June is Immigrant Heritage Month, and Brightly, an online resource to help educators grow lifelong readers, features 15 booksfor children about the Immigrant Experience in America. One of the books suggested for children in prekindergarten/kindergarten is The Name Jar, a familiar immigrant tale of having an unfamiliar name and feeling like an outsider—until someone kind or brave or both makes a gesture of inclusion. A suggestion for children aged 5–9 is Here I Am, a book with no words that nevertheless captures what it’s like to be an immigrant in the big city—disorienting, unfamiliar, overwhelming, alienating, new. Recommended for children aged 9–12 is A Long Walk to Water, the story of two Sudanese children—Salva, a boy, and Nya, a girl—told from alternating points of view. These and other books will inspire students to think deeply about their fellow Americans, their stories, and their experiences.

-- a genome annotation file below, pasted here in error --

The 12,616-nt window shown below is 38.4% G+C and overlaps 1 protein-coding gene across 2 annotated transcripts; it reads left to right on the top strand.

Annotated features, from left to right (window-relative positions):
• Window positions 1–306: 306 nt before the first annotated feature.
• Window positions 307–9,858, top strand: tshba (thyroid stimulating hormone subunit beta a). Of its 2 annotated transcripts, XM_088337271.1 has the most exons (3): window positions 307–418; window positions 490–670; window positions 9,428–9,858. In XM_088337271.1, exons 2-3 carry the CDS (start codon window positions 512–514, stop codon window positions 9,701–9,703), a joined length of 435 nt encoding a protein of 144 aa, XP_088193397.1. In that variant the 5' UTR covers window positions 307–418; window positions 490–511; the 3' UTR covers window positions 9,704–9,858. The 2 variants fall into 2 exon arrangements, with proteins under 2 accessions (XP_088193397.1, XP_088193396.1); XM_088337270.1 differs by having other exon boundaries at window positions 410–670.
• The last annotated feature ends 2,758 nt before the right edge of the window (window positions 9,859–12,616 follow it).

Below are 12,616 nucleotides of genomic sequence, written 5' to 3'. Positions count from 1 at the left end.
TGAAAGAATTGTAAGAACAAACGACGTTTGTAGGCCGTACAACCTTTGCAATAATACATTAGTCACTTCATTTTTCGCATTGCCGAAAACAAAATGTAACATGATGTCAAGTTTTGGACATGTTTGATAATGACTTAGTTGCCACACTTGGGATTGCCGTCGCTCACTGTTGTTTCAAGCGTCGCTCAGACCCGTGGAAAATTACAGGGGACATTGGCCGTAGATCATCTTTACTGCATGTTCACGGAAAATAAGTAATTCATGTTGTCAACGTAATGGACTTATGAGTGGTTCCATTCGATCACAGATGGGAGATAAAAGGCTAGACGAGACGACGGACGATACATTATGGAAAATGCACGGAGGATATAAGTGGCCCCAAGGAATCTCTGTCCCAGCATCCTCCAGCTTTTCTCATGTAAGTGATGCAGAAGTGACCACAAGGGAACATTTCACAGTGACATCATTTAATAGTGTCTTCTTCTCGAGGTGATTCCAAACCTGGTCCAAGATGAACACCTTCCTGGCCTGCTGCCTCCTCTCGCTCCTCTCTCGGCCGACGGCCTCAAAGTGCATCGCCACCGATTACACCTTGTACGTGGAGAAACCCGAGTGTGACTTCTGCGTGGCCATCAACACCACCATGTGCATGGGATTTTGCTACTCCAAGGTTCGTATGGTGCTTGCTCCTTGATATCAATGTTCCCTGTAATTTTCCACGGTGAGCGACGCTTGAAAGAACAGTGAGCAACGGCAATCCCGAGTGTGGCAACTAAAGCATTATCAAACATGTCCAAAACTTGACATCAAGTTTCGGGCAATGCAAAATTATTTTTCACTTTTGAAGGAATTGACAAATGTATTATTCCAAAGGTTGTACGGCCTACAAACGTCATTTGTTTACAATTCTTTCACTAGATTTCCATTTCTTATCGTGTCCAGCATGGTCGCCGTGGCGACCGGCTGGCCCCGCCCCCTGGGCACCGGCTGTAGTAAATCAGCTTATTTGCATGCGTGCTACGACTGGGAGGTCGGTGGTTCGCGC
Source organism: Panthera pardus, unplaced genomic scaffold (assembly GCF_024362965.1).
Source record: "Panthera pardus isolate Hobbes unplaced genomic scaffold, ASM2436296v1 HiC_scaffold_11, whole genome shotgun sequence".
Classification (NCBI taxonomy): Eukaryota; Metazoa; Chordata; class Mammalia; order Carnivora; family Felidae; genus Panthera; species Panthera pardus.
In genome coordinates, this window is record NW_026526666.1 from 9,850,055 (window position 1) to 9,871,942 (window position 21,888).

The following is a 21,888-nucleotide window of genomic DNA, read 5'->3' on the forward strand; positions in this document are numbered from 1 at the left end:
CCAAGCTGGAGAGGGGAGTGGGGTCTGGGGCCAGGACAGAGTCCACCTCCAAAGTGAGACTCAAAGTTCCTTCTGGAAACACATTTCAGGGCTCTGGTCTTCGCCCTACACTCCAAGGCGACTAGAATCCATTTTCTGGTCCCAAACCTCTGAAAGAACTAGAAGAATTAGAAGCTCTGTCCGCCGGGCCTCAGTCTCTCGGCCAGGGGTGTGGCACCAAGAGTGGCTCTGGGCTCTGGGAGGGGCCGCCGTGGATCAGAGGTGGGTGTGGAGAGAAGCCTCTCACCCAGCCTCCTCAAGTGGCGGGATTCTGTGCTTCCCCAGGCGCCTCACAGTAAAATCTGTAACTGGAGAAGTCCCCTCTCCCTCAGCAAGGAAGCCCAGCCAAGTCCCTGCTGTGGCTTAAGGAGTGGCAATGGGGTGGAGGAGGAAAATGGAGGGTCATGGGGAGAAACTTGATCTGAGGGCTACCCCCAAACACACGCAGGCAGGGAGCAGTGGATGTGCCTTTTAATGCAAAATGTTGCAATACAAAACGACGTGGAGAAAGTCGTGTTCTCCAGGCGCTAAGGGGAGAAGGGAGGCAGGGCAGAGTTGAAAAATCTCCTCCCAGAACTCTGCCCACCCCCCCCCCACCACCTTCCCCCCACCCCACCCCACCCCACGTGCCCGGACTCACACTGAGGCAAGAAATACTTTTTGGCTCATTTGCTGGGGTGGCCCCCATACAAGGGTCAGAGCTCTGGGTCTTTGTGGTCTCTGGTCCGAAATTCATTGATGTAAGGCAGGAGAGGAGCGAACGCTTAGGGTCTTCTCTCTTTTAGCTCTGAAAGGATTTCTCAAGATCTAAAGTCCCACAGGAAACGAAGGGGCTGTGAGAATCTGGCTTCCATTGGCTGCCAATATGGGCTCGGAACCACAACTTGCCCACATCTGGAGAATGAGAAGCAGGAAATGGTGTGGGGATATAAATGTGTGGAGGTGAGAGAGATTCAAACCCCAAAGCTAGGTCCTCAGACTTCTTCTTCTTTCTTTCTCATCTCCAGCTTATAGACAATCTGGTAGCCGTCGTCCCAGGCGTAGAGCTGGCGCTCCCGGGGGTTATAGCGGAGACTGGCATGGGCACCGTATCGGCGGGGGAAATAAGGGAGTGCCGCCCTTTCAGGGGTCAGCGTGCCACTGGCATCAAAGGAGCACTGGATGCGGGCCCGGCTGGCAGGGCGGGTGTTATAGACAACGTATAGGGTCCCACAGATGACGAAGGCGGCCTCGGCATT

Each month we publish blogs and several newsletters full of digital learning, funding, professional growth, social media, and STEM resources. Below are items from our blogs and newsletters that educators turned to the most in February.
Read in Color is bringing diverse books to Little Free Library book-sharing boxes around the world. The program has four key components: Read in Color pledge; Little Free Library installations; Free diverse books; and Recommended reading lists.
Living Nations, Living Words, the signature project of United States Poet Laureate Joy Harjo, conveys through poetry that Native people and poets have vital and unequivocal roots in this country. The project features 47 contemporary Native poets reading and discussing their original poems.